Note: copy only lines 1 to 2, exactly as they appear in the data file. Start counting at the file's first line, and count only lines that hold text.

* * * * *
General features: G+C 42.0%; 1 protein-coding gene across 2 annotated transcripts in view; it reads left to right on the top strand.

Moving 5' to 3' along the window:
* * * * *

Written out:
General features: G+C 42.0%; 1 protein-coding gene across 2 annotated transcripts in view; it reads left to right on the top strand.

Moving 5' to 3' along the window: